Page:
And when it comes time to take a lead, it's time to put those Scales To Work. And I don't mean running through them as fast as you can, but carefully choosing notes and lines from them, and bending and holding notes to make musical passages.

 

Like Jazz, Jamming's not for everyone, and not everyone who thinks they're Jamming is doing it right.

 

For Jam Roots, listen to live Cream. For good Jam, listen to Little Feat. If you want to explore Jamming the whole sub-genre that goes with it, check out www.jambands.com/

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If your doing a Major thing over a simple chord change and the bass player starts slipping into minor runs' date=' start playing minor chords. If the guitarist starts to accent every 4th beat of every other measure, the drummer should catch on and start accenting right along with him. If you feel Regae in the beat, answer it with some back beat pop.

 

[/quote']

 

Am I supposed to know what any of that means???

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Yep... To improvise/jam-improvise you really need to have a great ear or at least a moderate understanding of theory so that you can determine what key "they" are jammin' in (so that you can join in with lead, if you like)... For example, if they start jammin' to a little 1-4-5 progression in C ( i.e., C-F-G chords) then you can do some lead work in C major/A minor...

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I play bass in a band like that with a real brother and two of my step brothers. And I love it.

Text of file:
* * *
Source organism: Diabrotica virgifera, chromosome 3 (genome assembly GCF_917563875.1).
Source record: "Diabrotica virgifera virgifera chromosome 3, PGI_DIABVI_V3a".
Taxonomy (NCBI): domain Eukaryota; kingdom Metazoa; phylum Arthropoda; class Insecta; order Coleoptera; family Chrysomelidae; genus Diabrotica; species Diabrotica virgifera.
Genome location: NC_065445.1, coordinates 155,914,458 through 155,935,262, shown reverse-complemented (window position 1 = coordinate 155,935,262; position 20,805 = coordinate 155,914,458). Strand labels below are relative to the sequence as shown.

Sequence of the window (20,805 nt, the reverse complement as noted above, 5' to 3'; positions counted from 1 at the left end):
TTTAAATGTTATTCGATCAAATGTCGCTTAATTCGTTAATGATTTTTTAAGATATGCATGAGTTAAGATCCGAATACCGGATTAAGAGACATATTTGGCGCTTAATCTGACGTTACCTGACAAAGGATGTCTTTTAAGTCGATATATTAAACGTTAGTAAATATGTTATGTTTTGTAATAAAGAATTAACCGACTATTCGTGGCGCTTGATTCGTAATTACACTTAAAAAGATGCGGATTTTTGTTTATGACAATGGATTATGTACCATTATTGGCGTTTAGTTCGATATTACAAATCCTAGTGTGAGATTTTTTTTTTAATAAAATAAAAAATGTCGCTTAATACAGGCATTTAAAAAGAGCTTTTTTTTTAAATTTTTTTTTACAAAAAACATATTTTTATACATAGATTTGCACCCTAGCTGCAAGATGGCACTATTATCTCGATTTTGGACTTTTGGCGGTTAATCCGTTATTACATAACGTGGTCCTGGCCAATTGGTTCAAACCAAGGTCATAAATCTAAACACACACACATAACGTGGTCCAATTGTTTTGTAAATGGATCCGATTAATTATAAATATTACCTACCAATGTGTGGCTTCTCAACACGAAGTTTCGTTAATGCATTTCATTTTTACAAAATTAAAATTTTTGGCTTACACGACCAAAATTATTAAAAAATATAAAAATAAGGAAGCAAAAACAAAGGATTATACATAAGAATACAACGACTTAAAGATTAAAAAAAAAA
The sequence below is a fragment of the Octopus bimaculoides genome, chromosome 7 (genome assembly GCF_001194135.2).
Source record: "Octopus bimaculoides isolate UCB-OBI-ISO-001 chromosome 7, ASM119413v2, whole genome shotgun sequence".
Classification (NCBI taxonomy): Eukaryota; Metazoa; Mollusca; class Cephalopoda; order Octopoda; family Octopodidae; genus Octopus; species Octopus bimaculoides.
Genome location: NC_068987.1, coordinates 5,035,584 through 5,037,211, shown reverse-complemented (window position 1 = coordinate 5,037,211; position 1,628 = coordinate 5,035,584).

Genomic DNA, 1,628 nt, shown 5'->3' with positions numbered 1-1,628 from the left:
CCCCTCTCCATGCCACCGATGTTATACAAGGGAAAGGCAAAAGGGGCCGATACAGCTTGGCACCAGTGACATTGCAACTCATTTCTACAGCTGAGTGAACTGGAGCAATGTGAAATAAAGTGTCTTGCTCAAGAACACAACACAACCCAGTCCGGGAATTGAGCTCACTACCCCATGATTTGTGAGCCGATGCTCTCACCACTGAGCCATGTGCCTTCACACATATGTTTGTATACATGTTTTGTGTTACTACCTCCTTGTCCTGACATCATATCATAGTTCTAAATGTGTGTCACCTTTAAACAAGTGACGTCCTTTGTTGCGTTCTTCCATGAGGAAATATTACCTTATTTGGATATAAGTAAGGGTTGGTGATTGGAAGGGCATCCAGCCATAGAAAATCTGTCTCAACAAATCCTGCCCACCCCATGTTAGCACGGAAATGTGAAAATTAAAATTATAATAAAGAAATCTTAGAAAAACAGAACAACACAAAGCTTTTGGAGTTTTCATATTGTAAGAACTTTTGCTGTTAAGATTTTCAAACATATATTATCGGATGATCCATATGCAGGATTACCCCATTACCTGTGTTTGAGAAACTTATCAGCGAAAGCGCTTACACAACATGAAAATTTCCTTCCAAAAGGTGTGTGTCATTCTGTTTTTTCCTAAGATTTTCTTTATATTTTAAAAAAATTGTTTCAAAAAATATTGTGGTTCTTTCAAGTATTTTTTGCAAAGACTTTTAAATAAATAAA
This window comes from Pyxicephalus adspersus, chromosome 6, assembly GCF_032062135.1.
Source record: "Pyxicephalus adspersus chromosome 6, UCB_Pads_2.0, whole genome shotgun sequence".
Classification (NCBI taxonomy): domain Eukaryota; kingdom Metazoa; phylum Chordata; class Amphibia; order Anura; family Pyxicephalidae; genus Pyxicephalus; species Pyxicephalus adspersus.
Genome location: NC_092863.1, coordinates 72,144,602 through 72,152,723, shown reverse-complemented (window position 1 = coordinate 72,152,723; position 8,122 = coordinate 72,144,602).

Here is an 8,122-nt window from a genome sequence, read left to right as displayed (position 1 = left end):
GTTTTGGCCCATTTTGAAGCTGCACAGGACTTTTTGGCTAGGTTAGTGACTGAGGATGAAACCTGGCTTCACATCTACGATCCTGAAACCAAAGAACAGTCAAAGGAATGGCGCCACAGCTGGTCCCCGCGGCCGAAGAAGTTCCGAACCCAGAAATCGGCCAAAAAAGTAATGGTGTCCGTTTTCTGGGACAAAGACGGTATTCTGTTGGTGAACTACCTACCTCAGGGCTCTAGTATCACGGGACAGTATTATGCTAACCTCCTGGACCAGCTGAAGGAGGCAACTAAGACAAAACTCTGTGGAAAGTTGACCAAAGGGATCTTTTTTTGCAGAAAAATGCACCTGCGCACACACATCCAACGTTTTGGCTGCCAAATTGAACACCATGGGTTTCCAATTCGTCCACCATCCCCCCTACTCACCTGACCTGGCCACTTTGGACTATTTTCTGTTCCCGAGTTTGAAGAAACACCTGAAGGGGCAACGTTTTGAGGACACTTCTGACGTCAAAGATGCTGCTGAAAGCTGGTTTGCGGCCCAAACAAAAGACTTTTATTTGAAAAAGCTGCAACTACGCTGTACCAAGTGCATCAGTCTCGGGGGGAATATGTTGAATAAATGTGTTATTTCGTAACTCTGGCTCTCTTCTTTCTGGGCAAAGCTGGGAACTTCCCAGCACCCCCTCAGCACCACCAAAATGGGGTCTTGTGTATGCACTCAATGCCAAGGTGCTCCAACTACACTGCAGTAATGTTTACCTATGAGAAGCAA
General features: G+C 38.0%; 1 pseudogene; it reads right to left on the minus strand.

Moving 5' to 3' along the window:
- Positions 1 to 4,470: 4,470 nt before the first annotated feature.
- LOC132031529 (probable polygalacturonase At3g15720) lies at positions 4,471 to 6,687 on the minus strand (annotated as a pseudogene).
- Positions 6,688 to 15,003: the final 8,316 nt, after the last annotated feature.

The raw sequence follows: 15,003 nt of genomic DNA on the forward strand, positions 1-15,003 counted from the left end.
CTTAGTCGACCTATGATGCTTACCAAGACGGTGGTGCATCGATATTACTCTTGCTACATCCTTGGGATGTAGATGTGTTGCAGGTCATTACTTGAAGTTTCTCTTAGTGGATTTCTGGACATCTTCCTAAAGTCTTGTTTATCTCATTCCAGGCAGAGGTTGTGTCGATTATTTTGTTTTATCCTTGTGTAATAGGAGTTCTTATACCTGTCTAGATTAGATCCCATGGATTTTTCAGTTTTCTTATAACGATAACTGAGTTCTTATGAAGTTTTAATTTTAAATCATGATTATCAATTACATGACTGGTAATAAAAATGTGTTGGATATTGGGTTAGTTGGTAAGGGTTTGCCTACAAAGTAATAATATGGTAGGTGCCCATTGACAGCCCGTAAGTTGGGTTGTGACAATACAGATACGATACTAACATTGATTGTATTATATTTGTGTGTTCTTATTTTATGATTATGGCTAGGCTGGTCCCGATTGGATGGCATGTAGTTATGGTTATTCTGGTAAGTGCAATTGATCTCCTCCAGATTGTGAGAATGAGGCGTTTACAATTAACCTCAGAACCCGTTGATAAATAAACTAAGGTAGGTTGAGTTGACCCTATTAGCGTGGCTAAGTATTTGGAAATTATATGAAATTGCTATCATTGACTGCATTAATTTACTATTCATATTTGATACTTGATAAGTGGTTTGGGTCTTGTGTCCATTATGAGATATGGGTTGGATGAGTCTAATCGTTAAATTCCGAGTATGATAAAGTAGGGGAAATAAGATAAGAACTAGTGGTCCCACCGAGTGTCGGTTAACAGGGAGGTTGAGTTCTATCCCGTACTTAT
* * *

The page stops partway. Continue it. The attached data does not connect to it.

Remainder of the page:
Up untill that time, I had been in bands before. But we had only gotten together to play covers, other peoples songs. But now, every Sunday, for about 8 or 9 hours, I'll get together with my brothers and we'll hang out in the basement and play some long Floyd/Rush/Sabbath type stuff. It's great.

 

Then we record all our improvised jams on a video camera, pick out the ones we like later, write lyrics to them, and then put them on youtube.

 

I can see how this kind of system might not work for everyone, but I absolutely love the stuff we play. I've been playing bass for almost three years now, and I've finally reached that point where I can just hear someone play a guitar riff and then I can join in. Its amazing.

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It's great to learn how to improvise but sounds like those guys really need some focus. You could try driving them in that direction. Heck, they may not even realize that you're doing it. If not, it was a learning experience if nothing else. Fun to do for a time but ultimitly very unproductive, band-wise.

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I have an idea as to how you feel. I am too a newbie when it comes to play with other guys. I would have more opportunities to play but I don't do country so in those instances I would just sit there with no input. Don't really know more than one country run.